Venus has a close encounter with first magnitude star Regulus, constellation Leo’s luminary, in the dawn twilight on the mornings of 5 and 6 September.
Look for Venus in the dawn twilight during September. A keen eye, or more likely, binoculars will show Regulus but be careful not to observe it through binoculars if the Sun is about to rise. AN graphic by Greg Smye-Rumsby.
Keen observers and early risers with an uninterrupted eastern horizon will be familiar with Venus’ presence as a dazzling morning star in the morning sky for nearly all of 2014. But the second planet from the Sun’s apparition is coming to an end as it heads back towards the Sun, so during September it will hang under ten degrees above the horizon around 30-40 minutes before sunrise. Despite the low altitude, given a clear and transparent sky binoculars should easily show the pair, with Venus’ magnitude -3.9 totally overpowering Regulus’ +1.3.
On 5 and 6 September Venus rises at 5am and its elongation from the Sun has shrunk to 13 degrees from 47 degrees at its greatest elongation of 47 degrees west back in March. By 5.45am the pair will have risen to about six degrees and will be under a degree apart with Venus above Regulus. It’s roughly the same scenario next morning, but Venus will be side by side with Regulus.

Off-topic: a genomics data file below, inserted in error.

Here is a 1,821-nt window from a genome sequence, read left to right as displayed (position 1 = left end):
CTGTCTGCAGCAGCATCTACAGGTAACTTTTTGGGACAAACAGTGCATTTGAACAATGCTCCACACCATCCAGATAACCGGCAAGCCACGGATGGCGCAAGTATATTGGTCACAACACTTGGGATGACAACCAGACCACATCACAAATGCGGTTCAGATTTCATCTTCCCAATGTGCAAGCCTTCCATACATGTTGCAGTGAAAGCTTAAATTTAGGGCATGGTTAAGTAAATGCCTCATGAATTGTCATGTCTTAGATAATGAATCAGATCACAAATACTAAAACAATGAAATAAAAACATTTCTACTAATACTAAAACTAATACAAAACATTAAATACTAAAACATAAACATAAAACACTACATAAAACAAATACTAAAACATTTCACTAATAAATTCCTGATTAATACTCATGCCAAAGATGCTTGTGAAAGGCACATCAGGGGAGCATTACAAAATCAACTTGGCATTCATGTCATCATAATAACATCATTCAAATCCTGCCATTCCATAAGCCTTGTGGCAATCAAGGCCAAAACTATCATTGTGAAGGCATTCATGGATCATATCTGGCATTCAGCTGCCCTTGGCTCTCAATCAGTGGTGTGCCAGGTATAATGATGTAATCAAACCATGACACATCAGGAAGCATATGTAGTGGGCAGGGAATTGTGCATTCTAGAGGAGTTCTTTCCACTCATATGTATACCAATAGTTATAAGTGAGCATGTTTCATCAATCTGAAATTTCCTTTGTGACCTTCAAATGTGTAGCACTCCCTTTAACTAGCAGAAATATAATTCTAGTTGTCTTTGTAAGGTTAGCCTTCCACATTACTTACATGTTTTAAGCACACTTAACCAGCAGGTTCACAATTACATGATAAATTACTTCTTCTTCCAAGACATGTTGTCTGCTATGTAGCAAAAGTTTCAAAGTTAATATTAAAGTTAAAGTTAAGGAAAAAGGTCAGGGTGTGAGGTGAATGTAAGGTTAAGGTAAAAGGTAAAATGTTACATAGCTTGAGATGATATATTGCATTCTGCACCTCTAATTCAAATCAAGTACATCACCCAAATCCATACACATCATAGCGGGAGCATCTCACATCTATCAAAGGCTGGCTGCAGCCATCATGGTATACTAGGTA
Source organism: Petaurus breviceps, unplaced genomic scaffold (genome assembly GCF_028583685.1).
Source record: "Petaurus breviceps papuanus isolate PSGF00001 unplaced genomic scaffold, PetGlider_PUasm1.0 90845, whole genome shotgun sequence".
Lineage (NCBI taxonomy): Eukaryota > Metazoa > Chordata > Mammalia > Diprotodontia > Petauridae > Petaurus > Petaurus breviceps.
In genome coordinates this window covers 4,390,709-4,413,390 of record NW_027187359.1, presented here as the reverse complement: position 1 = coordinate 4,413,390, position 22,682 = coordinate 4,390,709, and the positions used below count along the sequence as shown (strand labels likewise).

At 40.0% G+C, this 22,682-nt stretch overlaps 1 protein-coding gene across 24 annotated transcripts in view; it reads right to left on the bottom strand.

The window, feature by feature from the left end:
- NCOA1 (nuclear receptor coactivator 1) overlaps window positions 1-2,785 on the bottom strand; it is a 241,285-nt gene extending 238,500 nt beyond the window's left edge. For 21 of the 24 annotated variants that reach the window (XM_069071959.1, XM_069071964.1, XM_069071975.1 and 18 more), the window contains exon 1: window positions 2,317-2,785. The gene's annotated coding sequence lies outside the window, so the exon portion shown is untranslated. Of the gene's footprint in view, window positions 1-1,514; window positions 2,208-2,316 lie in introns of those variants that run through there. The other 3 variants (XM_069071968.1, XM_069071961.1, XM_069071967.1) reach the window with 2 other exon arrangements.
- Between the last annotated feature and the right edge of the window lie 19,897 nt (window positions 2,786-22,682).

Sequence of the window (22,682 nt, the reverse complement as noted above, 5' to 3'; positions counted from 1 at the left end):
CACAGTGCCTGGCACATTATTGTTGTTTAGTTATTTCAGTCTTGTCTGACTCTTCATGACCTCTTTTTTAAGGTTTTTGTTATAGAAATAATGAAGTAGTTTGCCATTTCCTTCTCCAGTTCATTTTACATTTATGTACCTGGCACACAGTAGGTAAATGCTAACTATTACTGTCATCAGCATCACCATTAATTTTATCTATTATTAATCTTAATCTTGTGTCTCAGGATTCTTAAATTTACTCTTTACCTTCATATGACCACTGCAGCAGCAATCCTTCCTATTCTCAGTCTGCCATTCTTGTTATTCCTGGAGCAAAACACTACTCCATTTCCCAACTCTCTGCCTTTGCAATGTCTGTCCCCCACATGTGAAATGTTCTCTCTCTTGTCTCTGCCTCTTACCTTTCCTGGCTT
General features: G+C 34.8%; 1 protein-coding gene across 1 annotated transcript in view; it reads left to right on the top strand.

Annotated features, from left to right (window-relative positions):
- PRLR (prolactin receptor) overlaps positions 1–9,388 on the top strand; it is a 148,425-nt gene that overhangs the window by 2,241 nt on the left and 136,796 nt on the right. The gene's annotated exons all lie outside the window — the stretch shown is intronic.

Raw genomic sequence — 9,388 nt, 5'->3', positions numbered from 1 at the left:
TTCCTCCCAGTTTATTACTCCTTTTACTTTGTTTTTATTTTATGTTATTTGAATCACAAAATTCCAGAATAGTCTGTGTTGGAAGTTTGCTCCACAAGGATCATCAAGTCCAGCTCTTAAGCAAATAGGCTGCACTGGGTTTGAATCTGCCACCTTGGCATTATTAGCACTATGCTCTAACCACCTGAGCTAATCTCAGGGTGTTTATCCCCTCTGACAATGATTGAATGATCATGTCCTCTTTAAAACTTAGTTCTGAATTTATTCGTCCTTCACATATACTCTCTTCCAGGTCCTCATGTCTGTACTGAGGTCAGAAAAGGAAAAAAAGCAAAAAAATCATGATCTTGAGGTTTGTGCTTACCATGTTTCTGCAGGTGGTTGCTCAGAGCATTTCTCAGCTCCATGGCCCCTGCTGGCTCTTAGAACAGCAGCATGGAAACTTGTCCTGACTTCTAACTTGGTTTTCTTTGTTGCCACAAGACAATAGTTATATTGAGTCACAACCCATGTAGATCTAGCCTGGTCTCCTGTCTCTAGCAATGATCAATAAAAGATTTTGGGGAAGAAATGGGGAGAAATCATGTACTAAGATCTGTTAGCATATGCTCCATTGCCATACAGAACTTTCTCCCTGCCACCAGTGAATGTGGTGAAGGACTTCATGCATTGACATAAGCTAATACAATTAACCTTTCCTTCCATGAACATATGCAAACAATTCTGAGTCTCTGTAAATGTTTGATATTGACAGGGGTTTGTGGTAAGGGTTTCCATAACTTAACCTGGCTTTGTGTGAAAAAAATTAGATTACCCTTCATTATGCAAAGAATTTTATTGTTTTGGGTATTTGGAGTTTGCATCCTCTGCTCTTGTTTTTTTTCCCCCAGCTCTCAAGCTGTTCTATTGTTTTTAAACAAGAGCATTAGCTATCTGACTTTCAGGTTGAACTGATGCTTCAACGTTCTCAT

A small telescope will show Venus at near full-phase (97 percent) with an apparent diameter of 10 arcseconds. Venus will grimly hang-on in the morning sky but by the start of the third week of September it’s essentially lost to the twilight. However, experienced observers with perhaps at least 100-150-mm telescope can observe Venus in daylight during September, the addition of a red filter (W25 or W29) helping to increase the contrast between Venus and the sky.
Extreme caution must be exercised to ensure the nearby Sun does not enter the field of view, which is why this observation is not recommended for inexperienced observers or absolute beginners.